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The dollar dropped as U.S. consumer spending rose less than forecast, adding to speculation the Federal Reserve will lag behind other central banks in raising interest rates.
U.S. consumer purchases rose 0.4% in April after a revised 0.5% gain in March that was smaller than previously estimated, Commerce Department data showed.
The dollar extended its loss versus the yen as National Association of Realtors data showed pending home resales in the U.S. plunged almost 12% in April. Economists had a forecast of 1% drop.
“In the past few days we’ve gotten a lot of weak data out of the U.S., so that’s fueling speculation of longer-term accommodation by the Fed, and that’s obviously going to weigh on the U.S. dollar,” said Eric Viloria, senior currency strategist at Gain Capital Group LLC.
“The overall tone is dollar weakness,” said Mark McCormick, a currency strategist at Brown Brothers Harriman & Co. “The Fed is going to remain on hold, the data we’re getting, risk appetite and the story in the equity markets - this is weak for the dollar.”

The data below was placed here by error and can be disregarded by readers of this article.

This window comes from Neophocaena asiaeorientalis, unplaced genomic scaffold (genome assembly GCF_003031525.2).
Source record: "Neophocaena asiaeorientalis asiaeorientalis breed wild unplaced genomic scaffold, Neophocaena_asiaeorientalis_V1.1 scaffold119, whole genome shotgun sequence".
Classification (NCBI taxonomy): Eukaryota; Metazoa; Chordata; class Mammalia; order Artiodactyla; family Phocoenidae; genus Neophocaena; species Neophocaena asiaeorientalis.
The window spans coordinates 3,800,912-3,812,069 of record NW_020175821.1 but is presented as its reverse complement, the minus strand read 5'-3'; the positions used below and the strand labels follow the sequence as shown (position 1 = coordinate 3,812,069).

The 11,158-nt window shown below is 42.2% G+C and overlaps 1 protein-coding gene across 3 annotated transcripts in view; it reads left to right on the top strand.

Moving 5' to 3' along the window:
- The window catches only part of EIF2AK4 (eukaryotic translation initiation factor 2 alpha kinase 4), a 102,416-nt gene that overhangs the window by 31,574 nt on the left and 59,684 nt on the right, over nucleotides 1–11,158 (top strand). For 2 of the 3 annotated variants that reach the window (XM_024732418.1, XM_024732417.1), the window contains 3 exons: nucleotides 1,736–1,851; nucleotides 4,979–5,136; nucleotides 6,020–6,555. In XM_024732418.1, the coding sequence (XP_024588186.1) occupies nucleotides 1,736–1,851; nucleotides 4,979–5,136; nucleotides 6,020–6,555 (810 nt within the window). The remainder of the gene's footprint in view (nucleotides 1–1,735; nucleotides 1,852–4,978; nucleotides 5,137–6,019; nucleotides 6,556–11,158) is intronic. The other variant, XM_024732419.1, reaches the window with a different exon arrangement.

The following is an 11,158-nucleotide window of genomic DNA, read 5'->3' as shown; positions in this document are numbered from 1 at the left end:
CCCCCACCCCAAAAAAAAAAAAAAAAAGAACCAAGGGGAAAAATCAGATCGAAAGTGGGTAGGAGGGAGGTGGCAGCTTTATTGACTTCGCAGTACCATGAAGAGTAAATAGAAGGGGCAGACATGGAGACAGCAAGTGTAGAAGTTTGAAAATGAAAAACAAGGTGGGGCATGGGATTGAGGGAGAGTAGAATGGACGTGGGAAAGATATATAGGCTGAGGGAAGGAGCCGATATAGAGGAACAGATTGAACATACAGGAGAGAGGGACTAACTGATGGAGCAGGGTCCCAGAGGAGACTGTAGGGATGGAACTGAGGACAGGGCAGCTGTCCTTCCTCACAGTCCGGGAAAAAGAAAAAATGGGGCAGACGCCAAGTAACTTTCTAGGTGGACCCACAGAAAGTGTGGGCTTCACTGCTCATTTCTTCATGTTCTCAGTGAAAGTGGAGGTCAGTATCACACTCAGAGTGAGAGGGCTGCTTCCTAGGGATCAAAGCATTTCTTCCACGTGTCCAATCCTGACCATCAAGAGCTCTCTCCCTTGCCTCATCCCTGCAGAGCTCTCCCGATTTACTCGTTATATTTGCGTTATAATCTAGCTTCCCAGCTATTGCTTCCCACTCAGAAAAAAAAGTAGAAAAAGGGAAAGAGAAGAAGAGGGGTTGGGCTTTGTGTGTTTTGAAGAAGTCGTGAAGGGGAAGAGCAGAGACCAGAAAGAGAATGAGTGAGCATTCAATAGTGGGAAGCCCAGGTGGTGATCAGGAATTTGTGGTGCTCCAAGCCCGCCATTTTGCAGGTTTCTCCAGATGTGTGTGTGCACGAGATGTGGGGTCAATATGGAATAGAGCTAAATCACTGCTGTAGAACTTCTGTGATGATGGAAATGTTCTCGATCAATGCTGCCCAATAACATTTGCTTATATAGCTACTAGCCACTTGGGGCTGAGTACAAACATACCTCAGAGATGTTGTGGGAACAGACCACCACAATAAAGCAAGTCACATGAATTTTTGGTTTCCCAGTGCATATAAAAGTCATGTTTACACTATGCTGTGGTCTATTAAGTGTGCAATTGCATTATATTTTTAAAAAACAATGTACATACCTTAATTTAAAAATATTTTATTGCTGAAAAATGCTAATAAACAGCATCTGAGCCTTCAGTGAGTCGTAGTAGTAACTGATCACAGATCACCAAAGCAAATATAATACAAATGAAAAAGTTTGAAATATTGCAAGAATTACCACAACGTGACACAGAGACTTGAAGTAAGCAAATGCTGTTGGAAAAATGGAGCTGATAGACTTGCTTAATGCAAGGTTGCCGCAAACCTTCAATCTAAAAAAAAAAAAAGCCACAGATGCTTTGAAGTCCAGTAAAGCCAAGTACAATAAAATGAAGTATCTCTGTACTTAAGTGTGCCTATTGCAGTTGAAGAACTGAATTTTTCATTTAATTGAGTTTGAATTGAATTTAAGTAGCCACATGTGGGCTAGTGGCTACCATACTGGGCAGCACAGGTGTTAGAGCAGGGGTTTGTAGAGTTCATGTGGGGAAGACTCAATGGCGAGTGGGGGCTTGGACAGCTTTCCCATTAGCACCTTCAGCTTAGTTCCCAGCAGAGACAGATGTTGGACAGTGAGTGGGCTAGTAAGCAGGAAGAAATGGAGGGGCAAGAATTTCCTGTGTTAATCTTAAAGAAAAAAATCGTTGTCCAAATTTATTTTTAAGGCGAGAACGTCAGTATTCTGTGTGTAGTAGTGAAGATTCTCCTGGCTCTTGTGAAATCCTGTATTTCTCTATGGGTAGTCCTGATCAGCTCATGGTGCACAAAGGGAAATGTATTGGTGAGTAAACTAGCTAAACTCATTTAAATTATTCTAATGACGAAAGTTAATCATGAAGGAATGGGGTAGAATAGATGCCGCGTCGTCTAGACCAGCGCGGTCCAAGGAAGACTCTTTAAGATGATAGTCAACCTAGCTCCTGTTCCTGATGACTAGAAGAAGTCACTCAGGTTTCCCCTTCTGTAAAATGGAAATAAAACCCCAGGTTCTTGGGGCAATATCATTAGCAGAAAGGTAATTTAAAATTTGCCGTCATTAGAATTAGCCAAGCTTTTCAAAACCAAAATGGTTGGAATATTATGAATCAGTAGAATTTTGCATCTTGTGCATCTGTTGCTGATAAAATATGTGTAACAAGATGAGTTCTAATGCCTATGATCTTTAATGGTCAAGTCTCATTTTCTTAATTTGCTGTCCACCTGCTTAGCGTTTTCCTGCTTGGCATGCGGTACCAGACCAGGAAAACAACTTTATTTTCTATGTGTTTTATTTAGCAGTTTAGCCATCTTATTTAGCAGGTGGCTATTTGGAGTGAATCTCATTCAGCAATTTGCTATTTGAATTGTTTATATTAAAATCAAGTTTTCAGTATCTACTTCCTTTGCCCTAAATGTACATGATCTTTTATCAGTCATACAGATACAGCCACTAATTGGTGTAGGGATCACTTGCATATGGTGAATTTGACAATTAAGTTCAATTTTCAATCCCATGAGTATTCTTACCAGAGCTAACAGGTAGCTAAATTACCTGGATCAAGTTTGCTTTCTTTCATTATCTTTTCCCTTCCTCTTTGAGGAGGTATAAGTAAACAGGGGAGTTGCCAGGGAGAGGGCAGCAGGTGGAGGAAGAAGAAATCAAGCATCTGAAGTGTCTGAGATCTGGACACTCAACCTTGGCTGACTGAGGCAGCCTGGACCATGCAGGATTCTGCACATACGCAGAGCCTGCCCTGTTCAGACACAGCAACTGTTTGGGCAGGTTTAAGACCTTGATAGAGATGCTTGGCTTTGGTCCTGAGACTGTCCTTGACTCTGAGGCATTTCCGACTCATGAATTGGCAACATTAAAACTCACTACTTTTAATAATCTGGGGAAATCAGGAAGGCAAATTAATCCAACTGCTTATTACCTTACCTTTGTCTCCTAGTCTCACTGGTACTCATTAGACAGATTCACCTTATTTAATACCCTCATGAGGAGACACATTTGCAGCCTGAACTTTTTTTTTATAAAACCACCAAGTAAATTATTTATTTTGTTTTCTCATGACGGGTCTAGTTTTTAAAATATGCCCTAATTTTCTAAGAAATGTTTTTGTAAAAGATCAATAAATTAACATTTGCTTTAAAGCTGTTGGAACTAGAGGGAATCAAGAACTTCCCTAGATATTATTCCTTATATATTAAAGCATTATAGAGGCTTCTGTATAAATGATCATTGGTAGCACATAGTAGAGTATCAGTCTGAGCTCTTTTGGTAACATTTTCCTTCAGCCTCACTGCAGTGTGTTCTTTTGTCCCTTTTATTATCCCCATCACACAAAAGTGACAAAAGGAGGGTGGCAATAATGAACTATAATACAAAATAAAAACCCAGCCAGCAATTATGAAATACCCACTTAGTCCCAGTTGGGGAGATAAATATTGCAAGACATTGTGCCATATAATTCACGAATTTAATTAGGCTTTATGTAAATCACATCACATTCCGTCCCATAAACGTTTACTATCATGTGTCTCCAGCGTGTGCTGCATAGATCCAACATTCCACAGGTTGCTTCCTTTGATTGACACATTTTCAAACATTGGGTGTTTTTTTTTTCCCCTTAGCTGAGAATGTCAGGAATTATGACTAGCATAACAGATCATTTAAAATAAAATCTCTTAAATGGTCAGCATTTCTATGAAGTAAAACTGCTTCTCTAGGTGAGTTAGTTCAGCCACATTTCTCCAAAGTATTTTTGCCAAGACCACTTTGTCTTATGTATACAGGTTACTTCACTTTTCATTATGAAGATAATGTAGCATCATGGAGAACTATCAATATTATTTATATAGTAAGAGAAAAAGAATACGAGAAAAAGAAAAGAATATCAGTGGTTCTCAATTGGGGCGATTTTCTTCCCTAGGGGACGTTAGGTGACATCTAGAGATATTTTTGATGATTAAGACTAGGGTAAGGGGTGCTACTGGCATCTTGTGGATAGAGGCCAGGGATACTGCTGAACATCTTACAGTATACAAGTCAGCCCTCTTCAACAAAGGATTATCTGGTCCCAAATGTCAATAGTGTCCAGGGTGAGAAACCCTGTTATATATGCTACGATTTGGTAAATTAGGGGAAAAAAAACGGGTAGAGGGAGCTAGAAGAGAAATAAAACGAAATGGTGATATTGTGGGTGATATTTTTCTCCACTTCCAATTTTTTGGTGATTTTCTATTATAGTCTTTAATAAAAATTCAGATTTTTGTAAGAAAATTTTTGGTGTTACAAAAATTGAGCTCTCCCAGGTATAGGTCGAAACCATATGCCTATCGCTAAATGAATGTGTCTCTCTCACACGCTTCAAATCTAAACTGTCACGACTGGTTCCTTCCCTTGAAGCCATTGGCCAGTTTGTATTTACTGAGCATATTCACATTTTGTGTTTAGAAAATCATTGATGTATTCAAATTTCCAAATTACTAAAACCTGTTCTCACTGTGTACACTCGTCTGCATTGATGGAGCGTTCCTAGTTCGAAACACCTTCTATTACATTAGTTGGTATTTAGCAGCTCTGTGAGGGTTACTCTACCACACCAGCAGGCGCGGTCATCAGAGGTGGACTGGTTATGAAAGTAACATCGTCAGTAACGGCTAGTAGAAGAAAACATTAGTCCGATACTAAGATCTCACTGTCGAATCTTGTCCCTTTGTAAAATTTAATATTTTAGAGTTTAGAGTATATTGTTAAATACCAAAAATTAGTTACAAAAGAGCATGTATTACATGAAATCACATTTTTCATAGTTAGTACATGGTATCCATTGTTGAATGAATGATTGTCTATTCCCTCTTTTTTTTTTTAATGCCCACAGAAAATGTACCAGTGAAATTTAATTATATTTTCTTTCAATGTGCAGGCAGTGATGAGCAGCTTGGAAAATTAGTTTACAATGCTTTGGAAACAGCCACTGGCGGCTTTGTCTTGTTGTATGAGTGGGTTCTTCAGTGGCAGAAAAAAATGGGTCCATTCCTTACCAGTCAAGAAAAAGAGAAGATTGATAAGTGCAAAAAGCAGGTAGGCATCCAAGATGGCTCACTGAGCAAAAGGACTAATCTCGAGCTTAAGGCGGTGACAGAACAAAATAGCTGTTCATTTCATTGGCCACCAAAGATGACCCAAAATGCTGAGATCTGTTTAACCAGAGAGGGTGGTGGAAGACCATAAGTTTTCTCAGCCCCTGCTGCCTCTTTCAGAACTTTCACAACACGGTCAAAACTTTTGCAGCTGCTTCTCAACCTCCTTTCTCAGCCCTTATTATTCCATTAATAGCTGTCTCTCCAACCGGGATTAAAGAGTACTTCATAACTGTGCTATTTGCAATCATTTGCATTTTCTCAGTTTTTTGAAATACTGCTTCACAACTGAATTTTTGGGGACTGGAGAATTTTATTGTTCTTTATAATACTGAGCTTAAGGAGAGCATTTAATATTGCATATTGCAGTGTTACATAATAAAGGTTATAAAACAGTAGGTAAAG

The Swiss franc rallied to a record against the euro and greenback as Europe’s sovereign-debt crisis encouraged demand for a refuge and Switzerland’s leading economic indicator held at the highest level in almost five years. The KOF Swiss Economic Institute said its leading economic indicator was at 2.30, unchanged from April, which was the highest since August 2006. Economists forecast a drop to 2.22.
The franc has gained 4.6% this year.
The euro has weakened 2.5% over the past month.
“Concerns about sovereign debt are spreading in the region, weighing on the euro,” said Masahide Tanaka, a senior strategist at Mizuho Trust & Banking Co..
The yen dropped against the franc and the euro after Fitch lowered Japan’s outlook to negative from stable.
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